I remember getting on one of those white cargo type vans that would legally hold eighteen people in America. The vans were old and rusty and scary. I almost lose my balance now, when I close my eyes and think about how they would sway back and forth, daring to tip over in the hot African sun, out in the middle of nowhere, going sometimes up to one hundred miles per hour. There must have been fifty or more of us packed in so tight, it would be next to impossible to unload, except one at a time. Along with our own personal belongings, the van was laden down with crops such as plantain, bananas, couscous and other produce tied in large bunches on the top. Getting a window seat was the point of no return. As quickly as I found my seat next to the window where I could see my grandmother standing firm in her resolve to see me go, others loaded in around me, making it impossible for me to change my mind—as my mother waved her hands and flung her arms and cried her tears, in effort to make me stay. And then, torn between the paradox of making a way for myself so that I could one day return and make a way for others—my eyes burned as if fire ants had bitten my resolve to stay strong, and one of my five tears finally broke free.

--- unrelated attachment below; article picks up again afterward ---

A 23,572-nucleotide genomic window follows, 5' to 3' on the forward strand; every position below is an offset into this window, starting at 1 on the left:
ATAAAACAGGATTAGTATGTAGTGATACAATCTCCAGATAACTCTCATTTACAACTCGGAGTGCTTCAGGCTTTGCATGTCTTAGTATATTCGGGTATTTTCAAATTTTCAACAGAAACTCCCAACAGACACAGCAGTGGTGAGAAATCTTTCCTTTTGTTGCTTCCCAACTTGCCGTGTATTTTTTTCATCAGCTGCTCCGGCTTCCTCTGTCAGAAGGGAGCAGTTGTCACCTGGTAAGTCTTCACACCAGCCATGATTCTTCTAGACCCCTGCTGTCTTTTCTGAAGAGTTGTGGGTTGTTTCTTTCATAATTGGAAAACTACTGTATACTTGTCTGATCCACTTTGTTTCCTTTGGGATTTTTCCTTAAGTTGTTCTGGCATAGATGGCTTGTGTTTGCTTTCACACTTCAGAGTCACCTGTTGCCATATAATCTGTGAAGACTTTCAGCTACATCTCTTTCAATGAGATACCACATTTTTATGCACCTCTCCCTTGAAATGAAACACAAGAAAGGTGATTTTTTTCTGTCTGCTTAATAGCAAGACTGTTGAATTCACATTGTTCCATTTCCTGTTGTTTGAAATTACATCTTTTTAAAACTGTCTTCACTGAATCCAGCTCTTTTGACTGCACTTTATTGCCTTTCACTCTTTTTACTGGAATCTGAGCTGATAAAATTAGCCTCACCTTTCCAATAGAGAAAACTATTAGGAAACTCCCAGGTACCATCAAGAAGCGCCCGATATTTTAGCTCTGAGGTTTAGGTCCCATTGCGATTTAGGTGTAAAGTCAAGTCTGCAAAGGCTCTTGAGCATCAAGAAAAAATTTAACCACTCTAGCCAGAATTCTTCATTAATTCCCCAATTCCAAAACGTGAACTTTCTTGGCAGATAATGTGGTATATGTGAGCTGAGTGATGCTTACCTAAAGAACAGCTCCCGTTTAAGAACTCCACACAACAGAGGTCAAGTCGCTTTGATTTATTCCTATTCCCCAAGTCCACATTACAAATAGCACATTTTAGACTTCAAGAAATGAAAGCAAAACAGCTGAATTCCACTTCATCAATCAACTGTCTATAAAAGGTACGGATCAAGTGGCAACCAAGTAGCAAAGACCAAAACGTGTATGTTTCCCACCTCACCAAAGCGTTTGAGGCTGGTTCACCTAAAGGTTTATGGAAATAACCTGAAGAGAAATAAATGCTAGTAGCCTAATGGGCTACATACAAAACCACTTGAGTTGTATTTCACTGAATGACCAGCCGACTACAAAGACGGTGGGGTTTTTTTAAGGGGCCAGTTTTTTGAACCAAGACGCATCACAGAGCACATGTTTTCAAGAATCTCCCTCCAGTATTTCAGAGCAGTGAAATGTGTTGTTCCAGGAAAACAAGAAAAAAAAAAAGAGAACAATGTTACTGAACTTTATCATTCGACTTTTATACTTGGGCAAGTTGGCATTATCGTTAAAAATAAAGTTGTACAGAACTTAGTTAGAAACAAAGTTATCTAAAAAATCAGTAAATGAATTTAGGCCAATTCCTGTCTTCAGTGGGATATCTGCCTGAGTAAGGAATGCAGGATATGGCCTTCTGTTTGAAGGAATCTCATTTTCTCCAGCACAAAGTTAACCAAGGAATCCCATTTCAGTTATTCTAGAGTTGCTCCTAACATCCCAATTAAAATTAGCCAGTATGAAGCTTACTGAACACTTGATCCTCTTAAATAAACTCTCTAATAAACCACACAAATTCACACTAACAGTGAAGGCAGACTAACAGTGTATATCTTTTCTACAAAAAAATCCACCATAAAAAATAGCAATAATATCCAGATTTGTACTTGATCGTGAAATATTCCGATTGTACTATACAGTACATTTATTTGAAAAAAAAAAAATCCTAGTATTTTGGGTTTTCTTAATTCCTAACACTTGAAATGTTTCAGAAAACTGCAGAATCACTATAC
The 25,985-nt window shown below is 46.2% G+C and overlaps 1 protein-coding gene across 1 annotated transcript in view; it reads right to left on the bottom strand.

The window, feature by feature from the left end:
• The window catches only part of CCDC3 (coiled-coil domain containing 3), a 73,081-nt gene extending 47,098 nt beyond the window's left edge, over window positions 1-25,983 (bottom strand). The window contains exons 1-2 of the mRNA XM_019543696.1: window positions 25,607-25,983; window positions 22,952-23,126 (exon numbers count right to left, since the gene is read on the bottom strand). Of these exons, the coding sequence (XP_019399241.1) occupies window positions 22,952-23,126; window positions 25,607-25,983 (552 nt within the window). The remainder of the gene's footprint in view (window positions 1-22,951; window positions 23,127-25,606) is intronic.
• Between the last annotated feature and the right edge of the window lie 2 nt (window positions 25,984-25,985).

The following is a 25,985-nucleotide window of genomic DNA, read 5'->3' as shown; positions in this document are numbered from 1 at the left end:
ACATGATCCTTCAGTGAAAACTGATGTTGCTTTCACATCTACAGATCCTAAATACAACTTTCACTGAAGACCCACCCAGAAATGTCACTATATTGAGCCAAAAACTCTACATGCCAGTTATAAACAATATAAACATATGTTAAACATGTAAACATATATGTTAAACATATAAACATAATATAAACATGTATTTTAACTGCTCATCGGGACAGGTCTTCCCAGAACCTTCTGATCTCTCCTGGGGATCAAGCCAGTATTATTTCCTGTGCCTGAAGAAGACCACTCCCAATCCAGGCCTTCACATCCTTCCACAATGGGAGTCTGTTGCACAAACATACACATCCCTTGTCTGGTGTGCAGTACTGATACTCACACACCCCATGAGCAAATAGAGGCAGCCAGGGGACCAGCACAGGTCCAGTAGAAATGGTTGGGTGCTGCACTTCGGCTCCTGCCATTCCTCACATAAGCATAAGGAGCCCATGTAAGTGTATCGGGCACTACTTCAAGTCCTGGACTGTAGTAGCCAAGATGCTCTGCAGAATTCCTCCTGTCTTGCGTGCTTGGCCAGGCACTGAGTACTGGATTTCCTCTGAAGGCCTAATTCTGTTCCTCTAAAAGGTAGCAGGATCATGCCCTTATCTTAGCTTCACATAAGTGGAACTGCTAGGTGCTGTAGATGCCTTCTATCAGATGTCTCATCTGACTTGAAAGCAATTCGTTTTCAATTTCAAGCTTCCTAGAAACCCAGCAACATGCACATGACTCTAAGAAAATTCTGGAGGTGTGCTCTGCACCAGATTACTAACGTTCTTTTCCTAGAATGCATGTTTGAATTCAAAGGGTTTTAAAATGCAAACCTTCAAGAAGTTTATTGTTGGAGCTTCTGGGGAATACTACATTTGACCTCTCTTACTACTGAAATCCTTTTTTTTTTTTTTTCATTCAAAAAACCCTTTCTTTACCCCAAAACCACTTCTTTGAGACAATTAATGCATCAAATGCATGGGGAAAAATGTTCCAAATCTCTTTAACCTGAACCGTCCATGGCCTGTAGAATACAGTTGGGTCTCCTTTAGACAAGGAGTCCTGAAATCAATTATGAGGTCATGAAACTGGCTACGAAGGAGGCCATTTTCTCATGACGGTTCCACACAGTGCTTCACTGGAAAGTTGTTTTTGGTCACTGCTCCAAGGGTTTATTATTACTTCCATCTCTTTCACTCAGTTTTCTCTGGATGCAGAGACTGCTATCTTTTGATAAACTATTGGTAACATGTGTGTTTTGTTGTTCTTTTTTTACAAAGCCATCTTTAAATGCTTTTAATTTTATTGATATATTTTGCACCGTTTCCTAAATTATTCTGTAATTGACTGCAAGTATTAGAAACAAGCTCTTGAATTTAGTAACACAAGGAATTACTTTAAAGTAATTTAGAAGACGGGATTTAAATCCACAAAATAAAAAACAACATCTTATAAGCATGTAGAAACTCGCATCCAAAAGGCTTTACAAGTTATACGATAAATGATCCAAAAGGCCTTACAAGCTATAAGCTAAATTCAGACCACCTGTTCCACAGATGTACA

As the van slowly pulled away, I looked as hard as I could out the window, for a sign that I was making the right choice. All I saw was the same scene—my mother in full animation, mourning my departure and my grandmother staying calm, ignoring my mother’s antics, looking steadily my way as if to reassure me that this was the only logical next step for my future. I was still straining to see the outline of my family all waving goodbye. And just as we were rounding the corner to make our way onto the paved portion of road, I caught a glimpse of my grandmother wiping her eyes.

On my way to the city, at fifteen years of age, though fairly perplexed about leaving my family in the village, I was beginning to feel a strange excitement about the prospects of my future as we progressed on our journey and began to see road signs for Yaoundé, the capital city of Cameroon. On the ride, I was completely oblivious to the other passengers. For some reason, I assumed this journey was all about me. The only detail that woke me up to wonder for a split second where everyone else was headed, was the sweaty arm jammed up against my own.

I should have guessed that maybe the tired villager next to me might think they were on their way to paradise too, considering the commonly held belief that any hope for a future was to be found somewhere else, anywhere other than the village. It wasn’t until later in life that I realized there would always be ―another side.  But up to this point, I’d never crossed the fence, not even once. So I thought that it was only a hop, skip and jump before I’d never have to hope for more again. In all actuality, it was Pandora’s Box that I’d opened. And while I ended up discovering a lot more about the other side than I’d ever imagined to exist, at least there was still hope that kept me hoping for more.